"Teaching to the test" is the colloquial phrase describing the practice of teaching "a narrow subset of skills that will increase test performance rather than focus on deeper understanding that can readily be transferred to similar problems",[1] and is a common criticism levelled at SATs, the standardised testing used in state schools in England. The result is the ability to quickly answer superficial questions that do not require real thought or measure the ability to think or create in any field, and a narrowed curriculum.

In July 2006 the Shadow Education Secretary David Willetts stated that "too many teachers now found themselves under enormous pressure not to teach their subject, but to teach to the test." He also said that between the ages of 4 and 19, the average pupil sat 105 tests and was externally assessed in four out of five years from 13 to 18, which meant pupils had "two years being taught about the examination papers and not actually learning anything worthwhile".[2]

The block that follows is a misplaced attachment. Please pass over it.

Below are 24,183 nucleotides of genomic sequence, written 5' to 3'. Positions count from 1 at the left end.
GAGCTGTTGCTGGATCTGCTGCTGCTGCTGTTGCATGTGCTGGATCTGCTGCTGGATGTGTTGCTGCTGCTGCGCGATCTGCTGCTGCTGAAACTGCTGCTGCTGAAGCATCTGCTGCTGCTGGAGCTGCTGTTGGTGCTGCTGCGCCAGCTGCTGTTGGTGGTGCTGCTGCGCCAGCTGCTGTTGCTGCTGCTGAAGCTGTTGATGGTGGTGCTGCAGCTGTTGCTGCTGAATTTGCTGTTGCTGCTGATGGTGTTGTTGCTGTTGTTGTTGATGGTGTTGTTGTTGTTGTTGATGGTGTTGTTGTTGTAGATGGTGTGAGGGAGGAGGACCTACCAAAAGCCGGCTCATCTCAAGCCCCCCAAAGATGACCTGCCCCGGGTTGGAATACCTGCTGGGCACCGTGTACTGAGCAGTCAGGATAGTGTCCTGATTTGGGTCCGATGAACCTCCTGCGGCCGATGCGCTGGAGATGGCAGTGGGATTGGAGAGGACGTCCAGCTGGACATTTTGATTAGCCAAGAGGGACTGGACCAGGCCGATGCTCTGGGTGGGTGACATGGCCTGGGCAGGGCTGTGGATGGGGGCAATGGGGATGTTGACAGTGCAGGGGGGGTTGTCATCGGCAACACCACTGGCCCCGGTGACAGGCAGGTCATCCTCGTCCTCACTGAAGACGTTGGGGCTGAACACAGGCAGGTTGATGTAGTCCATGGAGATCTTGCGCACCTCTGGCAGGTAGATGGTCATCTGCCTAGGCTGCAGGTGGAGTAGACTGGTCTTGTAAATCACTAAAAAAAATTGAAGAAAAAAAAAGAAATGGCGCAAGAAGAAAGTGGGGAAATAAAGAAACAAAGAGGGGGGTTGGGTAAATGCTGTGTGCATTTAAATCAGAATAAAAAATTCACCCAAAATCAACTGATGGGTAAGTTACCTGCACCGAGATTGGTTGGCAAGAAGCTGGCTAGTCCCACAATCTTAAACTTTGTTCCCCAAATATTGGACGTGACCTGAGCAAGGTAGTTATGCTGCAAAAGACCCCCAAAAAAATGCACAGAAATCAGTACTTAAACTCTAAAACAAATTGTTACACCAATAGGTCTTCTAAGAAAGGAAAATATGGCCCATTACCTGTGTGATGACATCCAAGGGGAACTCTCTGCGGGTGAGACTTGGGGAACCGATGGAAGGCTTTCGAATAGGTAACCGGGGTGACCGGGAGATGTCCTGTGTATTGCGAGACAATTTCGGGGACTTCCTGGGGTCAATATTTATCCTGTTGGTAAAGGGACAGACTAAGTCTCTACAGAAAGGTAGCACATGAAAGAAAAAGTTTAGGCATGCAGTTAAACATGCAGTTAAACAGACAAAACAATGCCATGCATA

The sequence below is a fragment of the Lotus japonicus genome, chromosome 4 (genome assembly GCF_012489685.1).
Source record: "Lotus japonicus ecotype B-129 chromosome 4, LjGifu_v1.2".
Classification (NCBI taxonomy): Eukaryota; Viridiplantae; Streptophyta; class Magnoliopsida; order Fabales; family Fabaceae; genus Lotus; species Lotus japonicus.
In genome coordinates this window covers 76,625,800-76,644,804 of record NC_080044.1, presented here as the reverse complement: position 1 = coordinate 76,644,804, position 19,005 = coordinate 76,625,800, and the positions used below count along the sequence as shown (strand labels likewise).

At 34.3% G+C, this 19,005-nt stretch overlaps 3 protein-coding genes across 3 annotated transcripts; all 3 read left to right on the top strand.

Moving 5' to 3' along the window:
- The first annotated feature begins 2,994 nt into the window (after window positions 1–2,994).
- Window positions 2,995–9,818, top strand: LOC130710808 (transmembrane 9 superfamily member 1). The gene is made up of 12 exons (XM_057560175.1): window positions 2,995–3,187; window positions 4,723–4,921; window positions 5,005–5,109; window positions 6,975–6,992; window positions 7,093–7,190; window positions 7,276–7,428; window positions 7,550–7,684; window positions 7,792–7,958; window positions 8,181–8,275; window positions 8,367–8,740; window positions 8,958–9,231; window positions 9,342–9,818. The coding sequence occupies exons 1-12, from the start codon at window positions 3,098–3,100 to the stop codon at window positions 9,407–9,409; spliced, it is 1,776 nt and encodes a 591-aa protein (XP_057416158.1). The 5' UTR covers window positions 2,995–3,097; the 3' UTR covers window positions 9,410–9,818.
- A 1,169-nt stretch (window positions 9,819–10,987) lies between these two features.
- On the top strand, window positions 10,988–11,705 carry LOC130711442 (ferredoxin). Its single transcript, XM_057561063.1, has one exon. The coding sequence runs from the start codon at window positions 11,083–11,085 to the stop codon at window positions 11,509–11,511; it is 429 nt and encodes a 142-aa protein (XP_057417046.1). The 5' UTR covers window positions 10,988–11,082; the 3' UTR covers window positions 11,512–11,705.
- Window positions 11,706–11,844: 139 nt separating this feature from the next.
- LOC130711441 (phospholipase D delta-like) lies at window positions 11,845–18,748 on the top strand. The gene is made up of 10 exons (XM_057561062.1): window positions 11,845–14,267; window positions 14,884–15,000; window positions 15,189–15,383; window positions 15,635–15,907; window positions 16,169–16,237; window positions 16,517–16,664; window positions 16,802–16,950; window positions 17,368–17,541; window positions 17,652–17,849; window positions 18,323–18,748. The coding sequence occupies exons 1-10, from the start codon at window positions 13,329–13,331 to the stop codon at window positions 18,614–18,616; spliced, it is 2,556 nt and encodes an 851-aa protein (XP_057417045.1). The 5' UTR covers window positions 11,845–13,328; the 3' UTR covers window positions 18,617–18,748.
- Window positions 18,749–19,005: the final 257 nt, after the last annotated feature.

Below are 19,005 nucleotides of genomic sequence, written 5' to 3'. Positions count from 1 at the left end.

In October 2008 the Government abolished SATS exams for 14 year olds. A House of Commons select committee report earlier in 2008 concluded:

We believe that the system is now out of balance in the sense that the drive to meet government-set targets has too often become the goal rather than the means to the end of providing the best possible education for all children...

This is demonstrated in phenomena such as teaching to the test, narrowing the curriculum and focusing disproportionate resources on borderline pupils [at the expense of those who look certain to do well, or to do badly, in the test].[3]

Head teachers had told the committee that some schools spend almost half of all lesson time preparing for tests in the final four months of the year.


  1. Problems with standardized tests Wikipedia. Retrieved 12 March 2009
  2. Jozefkowicz, Ewa. Too many teachers 'teaching to the test'. The Guardian. 20 July 2006. Retrieved 12 March 2009.
  3. Conclusions and Recommendations "Select Committee on Children, Schools and Families Third Report" 31 May 2008. Retrieved 12 March 2009.